Edith S. "Dee Dee" Wood
Inducted into the Hall of Fame in 2011
For contribution to the Breed
Edith mentored many newcomers who adored her beloved cocker spaniel. She taught them what a cocker should look like, should act like and should be; she taught them to recognize the essence of the breed she loved. She would spend many hours talking to people interested in getting a puppy, even if she knew they were not going to buy one. She realized information was never wasted; it would always be used later. She spent many hours mentoring future breeders, who later became friends. She was the driving force behind the formation of the Cocker Spaniel Club of Orange County and she was a founding member. She was Edith S. Wood, better known as Dee Dee.
Dee Dee encouraged the beginning of health testing in Southern California. Some of the first eye clinics held in California were held in her garage. She contacted and arranged for a veterinary ophthalmologist from Seattle to run eye clinics for several years until a DAVCO was available in Southern California. She x-rayed hips before it was a fashion to do so in small breeds. Later she helped make blood clinics available along with the eye clinics to encourage breeders to check for blood disorders like Factor 10. In addition to testing, she believed that cockers should be at least two years of age before breeding. She practiced this beginning in the 70’s requiring that her stud dogs be at least two as well as all bitches be at two years of age at the time of being bred. She believed that waiting until they were older would help determine health problems in our beloved Cocker Spaniels before they were to be passed on to their puppies. The ASC adopted this age standard in 2003 for futurity nominated puppies.
Sharing and teaching about breeding better dogs epitomizes one of Dee’s most essential qualities. If anyone really wanted to learn she was there willing to teach and discuss. At meetings of the CSCOC she would do impromptu programs and just grab a puppy, put it on a table and talk about what we were looking at. Her knowledge was demonstrated most by the quality of dogs that carried the Frandee prefix and the legacy they left. Many of the top dogs today can be traced directly back to the Frandee line.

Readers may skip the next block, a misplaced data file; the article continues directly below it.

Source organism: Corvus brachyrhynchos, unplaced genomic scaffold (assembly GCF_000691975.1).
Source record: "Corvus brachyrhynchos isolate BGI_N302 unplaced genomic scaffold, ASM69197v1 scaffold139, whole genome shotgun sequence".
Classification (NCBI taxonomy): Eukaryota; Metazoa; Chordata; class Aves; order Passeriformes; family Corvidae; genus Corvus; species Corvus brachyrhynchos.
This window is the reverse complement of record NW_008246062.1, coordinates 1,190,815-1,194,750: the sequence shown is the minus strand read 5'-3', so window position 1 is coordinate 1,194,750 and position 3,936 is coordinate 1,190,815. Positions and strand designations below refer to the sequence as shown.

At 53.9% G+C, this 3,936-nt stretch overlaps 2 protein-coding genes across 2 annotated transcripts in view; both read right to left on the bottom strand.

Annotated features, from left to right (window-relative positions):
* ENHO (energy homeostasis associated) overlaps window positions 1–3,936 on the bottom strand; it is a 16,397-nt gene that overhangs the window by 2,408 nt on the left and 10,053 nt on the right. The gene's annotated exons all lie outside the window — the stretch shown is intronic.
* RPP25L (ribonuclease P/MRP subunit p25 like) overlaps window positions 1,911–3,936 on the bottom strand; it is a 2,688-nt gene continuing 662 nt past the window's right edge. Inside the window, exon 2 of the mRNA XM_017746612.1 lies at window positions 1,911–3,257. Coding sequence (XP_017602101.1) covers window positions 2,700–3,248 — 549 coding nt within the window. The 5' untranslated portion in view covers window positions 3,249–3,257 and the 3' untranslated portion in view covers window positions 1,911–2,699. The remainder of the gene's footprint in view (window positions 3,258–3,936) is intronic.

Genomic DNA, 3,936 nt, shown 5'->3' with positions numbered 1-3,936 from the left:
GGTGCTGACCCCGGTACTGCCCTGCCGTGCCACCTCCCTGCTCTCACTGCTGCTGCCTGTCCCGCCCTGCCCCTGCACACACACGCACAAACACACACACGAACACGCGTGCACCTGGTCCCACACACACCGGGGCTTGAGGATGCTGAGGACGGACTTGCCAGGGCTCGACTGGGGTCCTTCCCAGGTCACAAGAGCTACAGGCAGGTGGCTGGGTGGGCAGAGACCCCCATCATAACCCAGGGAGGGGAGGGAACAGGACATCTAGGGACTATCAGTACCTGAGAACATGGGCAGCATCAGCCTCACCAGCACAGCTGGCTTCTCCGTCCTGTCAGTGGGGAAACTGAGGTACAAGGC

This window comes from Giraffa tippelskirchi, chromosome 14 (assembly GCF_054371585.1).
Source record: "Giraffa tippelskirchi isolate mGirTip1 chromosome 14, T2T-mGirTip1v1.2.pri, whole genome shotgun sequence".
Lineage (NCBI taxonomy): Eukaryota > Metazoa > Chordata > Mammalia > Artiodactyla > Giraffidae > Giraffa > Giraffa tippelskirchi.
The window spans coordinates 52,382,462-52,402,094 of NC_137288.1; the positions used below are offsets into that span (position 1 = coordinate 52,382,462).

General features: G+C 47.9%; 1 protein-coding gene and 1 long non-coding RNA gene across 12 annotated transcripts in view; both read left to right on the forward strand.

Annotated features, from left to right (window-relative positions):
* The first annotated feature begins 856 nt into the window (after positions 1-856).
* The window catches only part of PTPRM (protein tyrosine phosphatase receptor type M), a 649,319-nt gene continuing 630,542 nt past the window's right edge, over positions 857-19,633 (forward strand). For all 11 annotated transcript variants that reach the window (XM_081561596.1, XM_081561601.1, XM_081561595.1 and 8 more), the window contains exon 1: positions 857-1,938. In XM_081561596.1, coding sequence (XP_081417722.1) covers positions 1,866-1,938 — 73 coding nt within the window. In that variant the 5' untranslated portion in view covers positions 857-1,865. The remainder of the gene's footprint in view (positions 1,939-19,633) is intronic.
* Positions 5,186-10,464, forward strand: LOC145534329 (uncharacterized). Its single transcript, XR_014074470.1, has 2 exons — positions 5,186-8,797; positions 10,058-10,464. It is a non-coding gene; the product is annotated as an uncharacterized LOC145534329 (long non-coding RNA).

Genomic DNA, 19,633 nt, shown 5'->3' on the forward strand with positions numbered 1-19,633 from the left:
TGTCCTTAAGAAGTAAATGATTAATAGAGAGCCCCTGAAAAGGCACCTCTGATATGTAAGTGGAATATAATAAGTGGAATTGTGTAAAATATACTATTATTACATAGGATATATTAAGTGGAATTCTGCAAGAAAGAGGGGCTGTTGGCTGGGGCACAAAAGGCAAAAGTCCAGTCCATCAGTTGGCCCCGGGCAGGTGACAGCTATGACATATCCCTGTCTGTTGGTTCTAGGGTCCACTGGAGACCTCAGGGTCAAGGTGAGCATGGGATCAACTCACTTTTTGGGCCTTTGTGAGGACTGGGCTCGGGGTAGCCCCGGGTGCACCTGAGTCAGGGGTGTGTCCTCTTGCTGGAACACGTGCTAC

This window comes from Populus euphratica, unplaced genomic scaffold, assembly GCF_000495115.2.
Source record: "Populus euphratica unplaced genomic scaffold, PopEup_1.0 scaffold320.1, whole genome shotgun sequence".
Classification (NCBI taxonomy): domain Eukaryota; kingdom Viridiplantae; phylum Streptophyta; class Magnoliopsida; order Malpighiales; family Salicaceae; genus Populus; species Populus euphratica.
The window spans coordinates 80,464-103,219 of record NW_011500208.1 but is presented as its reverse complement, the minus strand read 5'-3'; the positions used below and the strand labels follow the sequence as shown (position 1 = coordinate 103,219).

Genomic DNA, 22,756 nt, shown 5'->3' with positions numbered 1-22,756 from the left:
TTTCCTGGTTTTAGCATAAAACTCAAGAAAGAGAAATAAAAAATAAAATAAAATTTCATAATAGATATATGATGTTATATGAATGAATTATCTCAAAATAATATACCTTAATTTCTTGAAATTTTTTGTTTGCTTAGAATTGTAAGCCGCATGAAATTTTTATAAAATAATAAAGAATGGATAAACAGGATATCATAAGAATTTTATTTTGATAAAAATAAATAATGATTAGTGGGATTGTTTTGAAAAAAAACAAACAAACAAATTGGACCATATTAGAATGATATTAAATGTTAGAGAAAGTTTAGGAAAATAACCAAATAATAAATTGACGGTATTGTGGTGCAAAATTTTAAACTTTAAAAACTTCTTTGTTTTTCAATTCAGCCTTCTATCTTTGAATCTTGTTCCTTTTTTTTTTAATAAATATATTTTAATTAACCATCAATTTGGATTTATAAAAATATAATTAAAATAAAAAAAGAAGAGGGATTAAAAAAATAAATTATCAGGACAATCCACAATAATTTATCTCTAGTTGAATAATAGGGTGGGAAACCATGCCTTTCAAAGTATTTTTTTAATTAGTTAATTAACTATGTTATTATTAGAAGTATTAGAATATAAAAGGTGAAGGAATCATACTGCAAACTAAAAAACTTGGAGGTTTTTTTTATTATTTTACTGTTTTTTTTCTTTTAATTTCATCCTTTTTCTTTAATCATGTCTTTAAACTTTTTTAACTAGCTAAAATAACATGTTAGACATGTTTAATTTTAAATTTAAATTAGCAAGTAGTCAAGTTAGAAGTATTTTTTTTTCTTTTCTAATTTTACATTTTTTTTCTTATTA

Dee Dee bred over 100 champions, including multiple ASC Variety winners, ASC Futurity Variety winners, Best in Show winners, Best in Specialty Show winners and Group winners. In addition to winning, Frandee dogs produced as well. Ch. Frandee’s Susan, with 14 Champions, Ch. Frandee’s Celebration, with 9 Champions and Ch Frandee’s Forgery with 60 Champions, are top producers in the breed and examples of the Frandee producing legacy.
In addition, Dee Dee has left a human legacy that begins with members of the CSCOC. Her daughter, Julie, went on to breed, handle and judge cocker spaniels as well as many other sporting breeds. Dee Dee also mentored and became close friends with Doug and Marleta McFarlene (Marimac), Hap and Bea Jones (Jo-Bea), and Lois Wilson (Glenmurray) to name a few. They are all long time members of CSCOC as well as of the ASC. If you have not been influenced by Dee herself, you have probably been influenced by one of those she mentored.
At Dee Dee’s insistence the Cocker Spaniel Club of Orange County asked the American Spaniel Club to institute a Best Bred-by Exhibitor in Show award at the Annual Flushing Spaniel Show held each January. Prior to this, only the Best Bred-by Exhibitor Cocker Spaniel was awarded a ribbon. Dee Dee recognized the uniqueness of this special show and even though she was an outstanding Cocker Spaniel breeder, she had owned, showed and loved other Flushing Spaniels as well. After her death, a Perpetual Memorial Trophy was established for this award in memory of Dee Dee.
Dee Dee left a lasting testimony to the Cocker Spaniel breed and her name was added to the roster of the American Spaniel Club Hall of Fame at the annual Flushing Show, January, 2011.
Spaniel Sleuths and Friends